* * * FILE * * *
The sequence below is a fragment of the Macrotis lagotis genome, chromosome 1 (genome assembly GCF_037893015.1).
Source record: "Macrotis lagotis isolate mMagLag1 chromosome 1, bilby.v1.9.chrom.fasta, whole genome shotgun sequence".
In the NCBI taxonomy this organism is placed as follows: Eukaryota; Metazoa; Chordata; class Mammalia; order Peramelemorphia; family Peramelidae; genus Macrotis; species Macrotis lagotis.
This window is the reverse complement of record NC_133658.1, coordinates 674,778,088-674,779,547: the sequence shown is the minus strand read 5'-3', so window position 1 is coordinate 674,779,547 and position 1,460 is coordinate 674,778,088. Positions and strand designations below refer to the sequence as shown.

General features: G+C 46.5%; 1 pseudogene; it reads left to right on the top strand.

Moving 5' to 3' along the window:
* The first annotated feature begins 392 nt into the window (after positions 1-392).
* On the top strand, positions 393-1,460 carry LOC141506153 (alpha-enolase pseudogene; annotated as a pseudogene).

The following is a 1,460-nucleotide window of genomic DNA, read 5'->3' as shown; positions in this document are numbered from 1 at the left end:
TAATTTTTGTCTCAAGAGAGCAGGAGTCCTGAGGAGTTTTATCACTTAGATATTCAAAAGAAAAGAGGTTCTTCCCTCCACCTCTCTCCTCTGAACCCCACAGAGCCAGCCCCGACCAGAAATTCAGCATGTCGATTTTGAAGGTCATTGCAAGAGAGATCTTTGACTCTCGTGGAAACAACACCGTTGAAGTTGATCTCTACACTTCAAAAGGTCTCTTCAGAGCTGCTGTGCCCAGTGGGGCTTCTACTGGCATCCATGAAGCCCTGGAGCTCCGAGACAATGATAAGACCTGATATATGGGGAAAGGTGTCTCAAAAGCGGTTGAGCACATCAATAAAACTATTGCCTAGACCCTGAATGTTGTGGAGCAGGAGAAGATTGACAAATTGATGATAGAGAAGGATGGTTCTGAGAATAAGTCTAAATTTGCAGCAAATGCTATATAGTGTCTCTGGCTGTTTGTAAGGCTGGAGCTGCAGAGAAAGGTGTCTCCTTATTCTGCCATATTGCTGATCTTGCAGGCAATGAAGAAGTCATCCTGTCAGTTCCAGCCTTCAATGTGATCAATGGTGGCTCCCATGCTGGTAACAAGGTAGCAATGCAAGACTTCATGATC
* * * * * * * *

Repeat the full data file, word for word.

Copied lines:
The sequence below is a fragment of the Macrotis lagotis genome, chromosome 1 (genome assembly GCF_037893015.1).
Source record: "Macrotis lagotis isolate mMagLag1 chromosome 1, bilby.v1.9.chrom.fasta, whole genome shotgun sequence".
In the NCBI taxonomy this organism is placed as follows: Eukaryota; Metazoa; Chordata; class Mammalia; order Peramelemorphia; family Peramelidae; genus Macrotis; species Macrotis lagotis.
This window is the reverse complement of record NC_133658.1, coordinates 674,778,088-674,779,547: the sequence shown is the minus strand read 5'-3', so window position 1 is coordinate 674,779,547 and position 1,460 is coordinate 674,778,088. Positions and strand designations below refer to the sequence as shown.

General features: G+C 46.5%; 1 pseudogene; it reads left to right on the top strand.

Moving 5' to 3' along the window:
* The first annotated feature begins 392 nt into the window (after positions 1-392).
* On the top strand, positions 393-1,460 carry LOC141506153 (alpha-enolase pseudogene; annotated as a pseudogene).

The following is a 1,460-nucleotide window of genomic DNA, read 5'->3' as shown; positions in this document are numbered from 1 at the left end:
TAATTTTTGTCTCAAGAGAGCAGGAGTCCTGAGGAGTTTTATCACTTAGATATTCAAAAGAAAAGAGGTTCTTCCCTCCACCTCTCTCCTCTGAACCCCACAGAGCCAGCCCCGACCAGAAATTCAGCATGTCGATTTTGAAGGTCATTGCAAGAGAGATCTTTGACTCTCGTGGAAACAACACCGTTGAAGTTGATCTCTACACTTCAAAAGGTCTCTTCAGAGCTGCTGTGCCCAGTGGGGCTTCTACTGGCATCCATGAAGCCCTGGAGCTCCGAGACAATGATAAGACCTGATATATGGGGAAAGGTGTCTCAAAAGCGGTTGAGCACATCAATAAAACTATTGCCTAGACCCTGAATGTTGTGGAGCAGGAGAAGATTGACAAATTGATGATAGAGAAGGATGGTTCTGAGAATAAGTCTAAATTTGCAGCAAATGCTATATAGTGTCTCTGGCTGTTTGTAAGGCTGGAGCTGCAGAGAAAGGTGTCTCCTTATTCTGCCATATTGCTGATCTTGCAGGCAATGAAGAAGTCATCCTGTCAGTTCCAGCCTTCAATGTGATCAATGGTGGCTCCCATGCTGGTAACAAGGTAGCAATGCAAGACTTCATGATC